“One can enter the room of any teenager in a modern home to be met by countless number of pictures and items that bear a silent testimony to past relationships and accomplishments. You would expect trophies, class pictures, pictures of family members as well as dear friends. You would expect the walls to be plastered with things of importance. Our kids, sad to say, have nothing on their walls.”

When asked about how local residents could engage or mentor these kids, Davidson felt it more important to let things grow organically. “We urge any and everybody who might be interested to come and do what’s necessary to get to know these kids,” he said. That can start as easily with a visit at a birthday party to see what is happening at Crossroads or just getting to know one of the teens there. “Just start somewhere and then let things take their course.”

It is easy to see these teens are benefiting from their time at Crossroads. The outside world might look on foster kids as somehow being the problem, instead of realizing that the systemic lack of appropriate support for these children present in our society is the bigger issue here. There are things that can be done to make a dent into that, and Crossroads does it well. They’d love to see their support team grow since everyone is part of a process to make the lives of these kids better.

A great way to become involved – in addition to the traditional gift of monetary support – is to consider becoming a tutor. Classroom aides, kitchen aides and help with facility upkeep are also ways to get involved. Simply starting a relationship with one of the kids and seeing where it will take you might be some of the most exciting and valuable volunteer work you’ll ever do. To see such a dedicated administrative staff, a dedicated counseling staff and talented teaching staff all at work as a team to the betterment of these kids who came in “without a prayer” is remarkable. It is truly what makes this part of Florida such a great place to live.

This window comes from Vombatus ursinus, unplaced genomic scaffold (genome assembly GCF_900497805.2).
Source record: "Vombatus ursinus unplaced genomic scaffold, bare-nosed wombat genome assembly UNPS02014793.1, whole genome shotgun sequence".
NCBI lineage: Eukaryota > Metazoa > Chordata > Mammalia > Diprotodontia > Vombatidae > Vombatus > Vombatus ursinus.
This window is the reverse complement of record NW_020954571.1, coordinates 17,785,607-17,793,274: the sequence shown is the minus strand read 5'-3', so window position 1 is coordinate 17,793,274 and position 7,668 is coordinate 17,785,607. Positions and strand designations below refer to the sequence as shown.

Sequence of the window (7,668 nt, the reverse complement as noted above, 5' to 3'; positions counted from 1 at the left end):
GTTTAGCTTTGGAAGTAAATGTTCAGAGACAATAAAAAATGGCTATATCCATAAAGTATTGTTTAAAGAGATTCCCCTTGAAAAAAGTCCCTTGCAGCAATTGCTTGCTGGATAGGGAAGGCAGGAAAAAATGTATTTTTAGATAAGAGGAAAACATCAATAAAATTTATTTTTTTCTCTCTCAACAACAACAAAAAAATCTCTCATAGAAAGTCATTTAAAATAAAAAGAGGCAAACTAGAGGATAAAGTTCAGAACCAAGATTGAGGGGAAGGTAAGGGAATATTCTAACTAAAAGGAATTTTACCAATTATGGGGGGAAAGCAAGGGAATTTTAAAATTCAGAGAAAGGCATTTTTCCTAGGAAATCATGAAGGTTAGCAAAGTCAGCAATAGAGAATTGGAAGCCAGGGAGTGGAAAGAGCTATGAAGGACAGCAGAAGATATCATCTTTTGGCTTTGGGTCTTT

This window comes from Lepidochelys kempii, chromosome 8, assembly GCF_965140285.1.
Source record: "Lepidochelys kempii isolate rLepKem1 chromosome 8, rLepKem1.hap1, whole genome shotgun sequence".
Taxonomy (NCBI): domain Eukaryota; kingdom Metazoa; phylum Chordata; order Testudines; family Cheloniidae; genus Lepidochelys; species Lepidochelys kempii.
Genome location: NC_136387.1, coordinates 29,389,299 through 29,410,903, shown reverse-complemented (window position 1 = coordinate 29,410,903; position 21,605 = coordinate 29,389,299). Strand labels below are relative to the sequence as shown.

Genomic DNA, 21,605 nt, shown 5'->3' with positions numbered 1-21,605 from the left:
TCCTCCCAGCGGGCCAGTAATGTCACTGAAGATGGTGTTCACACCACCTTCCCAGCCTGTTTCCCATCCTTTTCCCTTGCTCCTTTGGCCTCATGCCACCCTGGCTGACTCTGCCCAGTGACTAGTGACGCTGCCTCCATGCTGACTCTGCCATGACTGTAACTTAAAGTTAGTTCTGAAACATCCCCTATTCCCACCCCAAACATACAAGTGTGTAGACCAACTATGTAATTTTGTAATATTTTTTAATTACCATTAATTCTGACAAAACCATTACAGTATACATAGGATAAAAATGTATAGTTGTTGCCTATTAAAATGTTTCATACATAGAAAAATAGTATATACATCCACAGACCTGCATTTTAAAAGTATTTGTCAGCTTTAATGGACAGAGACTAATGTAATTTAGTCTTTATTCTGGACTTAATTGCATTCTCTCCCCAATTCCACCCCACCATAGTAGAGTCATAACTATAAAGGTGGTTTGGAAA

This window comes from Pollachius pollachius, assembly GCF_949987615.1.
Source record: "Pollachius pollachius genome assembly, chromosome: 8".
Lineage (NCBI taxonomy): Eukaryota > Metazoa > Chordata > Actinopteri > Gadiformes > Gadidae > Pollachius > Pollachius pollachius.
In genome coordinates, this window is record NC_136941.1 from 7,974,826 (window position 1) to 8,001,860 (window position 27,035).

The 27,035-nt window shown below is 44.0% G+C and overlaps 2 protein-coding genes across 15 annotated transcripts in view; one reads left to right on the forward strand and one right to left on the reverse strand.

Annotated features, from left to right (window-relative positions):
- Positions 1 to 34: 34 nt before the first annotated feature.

The fact that our community has a facility like Crossroads Hope Academy dedicated to the health and well being of these kids who, through no fault of their own, have been through all they have experienced should strike a thankful chord throughout the community. Financial support as well as relational interaction with the kids would promote the future well being of all concerned.

So maybe the old images won’t work, and it won’t be the perfect family Thanksgiving this year. When you have a facility like Crossroads Hope Academy doing the good work that they do, by helping kids find their way, perhaps that is a great place to start. The world is a better place as a result.

For additional information, visit www.crossroadspg.org.

Read the full article at http://trendmag2.trendoffset.com/article/A+Home+%26amp%3B+Family+Of+Their+Own/2909433/445123/article.html.